Sharply observant, contemplative writing that captures the buzz of hitchhiking.

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A former journalist sets out to reexperience the hitchhiking adventures of his past in this absorbing travel memoir.

In 1978, Griffin-Nolan, accompanied by his childhood friend Joe, hitchhiked from New York to San Francisco and back. Since it was one of the “finest educational and recreational experiences” he’d experienced, he decided, 40 years later, to do it again. Joe, among others, tried to convince him to abandon the idea, arguing that hitchhiking was no longer safe. In 2018, the author set out alone from his home near Syracuse, New York. Progress was uncertain at first; a deputy sheriff stopped him and said that hitchhiking is illegal in New York. But the author soon began to pick his way west, fueled by the benevolence of drivers who responded to his cardboard sign: “#NobodyHitchhikesAnymore.” The trip takes in the thousands of wind turbines of the Midwest, Salt Lake City, and the Rockies before culminating as the author approaches San Francisco. Along the way, Griffin-Nolan ponders the ways the road and those he met on it have changed since the late ’70s. Griffin-Nolan’s writing crackles with an energy for adventure: “The only way to convert today’s uncertainty into tomorrow’s story is to get out there and live it.” His writing style is almost photographic, offering keenly observed snapshots of the lives of others. In a Peoria Greyhound station populated by the city’s addicts, he witnesses a woman trying to calm a “troubled mother-to-be”: “Into an audio landscape layered with rumbling moans of withdrawal and a chain of psychotic call-and-response dialogues, this serene lady whispers enchantments.” The memoir’s tight focus on individuals means that the sweeping vistas of America’s landscapes are sometimes overlooked, but this does not detract from an intelligently written memoir that documents how America is changing: “The disappearance of hitchhiking and the rise of the gated community seem part of the same thing. Fear leads to isolation leads to more fear.” Griffin-Nolan is acutely aware of America’s current troubles, focusing particularly on “evidence of empowered and emboldened racism.” Yet his unswerving faith in the kindness of strangers is uplifting, and his intrepid spirit will encourage others to take to the road.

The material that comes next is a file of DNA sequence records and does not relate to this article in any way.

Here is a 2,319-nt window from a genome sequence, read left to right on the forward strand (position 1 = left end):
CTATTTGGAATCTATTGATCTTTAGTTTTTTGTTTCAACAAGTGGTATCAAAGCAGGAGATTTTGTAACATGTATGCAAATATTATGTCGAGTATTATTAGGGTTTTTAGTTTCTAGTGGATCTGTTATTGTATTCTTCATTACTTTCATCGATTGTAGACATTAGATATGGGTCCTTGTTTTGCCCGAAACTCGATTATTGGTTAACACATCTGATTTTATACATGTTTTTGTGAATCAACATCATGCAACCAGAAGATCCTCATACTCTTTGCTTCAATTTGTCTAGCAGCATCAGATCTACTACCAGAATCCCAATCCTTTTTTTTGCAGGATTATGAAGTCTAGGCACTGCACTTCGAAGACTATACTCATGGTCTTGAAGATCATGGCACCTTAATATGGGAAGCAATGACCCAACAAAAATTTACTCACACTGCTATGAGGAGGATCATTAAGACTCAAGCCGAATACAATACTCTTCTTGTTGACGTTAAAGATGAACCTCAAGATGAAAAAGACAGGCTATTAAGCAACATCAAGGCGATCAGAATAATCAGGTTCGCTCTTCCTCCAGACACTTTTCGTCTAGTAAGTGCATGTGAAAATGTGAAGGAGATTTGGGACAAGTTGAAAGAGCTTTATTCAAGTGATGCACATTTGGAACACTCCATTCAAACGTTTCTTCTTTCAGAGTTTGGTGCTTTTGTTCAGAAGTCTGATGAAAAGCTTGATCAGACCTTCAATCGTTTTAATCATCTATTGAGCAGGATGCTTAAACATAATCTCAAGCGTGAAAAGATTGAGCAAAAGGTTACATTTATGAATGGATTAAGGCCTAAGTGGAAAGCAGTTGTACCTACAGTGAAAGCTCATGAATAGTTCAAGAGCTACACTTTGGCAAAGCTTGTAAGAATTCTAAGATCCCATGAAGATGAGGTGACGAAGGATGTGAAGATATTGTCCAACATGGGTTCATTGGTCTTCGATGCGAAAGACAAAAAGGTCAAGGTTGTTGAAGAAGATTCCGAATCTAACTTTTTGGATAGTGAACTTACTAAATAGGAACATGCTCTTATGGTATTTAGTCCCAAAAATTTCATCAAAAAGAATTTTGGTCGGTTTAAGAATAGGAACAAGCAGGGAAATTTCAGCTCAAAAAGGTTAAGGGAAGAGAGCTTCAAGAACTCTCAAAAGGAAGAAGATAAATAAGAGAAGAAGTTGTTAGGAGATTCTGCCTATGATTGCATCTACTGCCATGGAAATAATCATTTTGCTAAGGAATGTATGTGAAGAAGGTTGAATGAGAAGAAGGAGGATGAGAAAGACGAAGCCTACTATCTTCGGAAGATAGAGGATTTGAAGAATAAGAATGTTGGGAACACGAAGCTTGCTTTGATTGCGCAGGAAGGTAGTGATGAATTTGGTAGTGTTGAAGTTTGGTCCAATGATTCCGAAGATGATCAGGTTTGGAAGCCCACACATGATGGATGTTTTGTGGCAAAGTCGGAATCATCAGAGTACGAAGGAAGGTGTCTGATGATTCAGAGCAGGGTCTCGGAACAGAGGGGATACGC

Sharply observant, contemplative writing that captures the buzz of hitchhiking.

Pub Date: Sept. 22, 2020

ISBN: 978-1-57869-038-1

Page Count: 202

Publisher: Rootstock Publishing

Review Posted Online: Oct. 7, 2020

Kirkus Reviews Issue: Dec. 1, 2020

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A blissfully vicarious, heartfelt glimpse into the life of a Manhattan burlesque dancer.


A former New York City dancer reflects on her zesty heyday in the 1970s.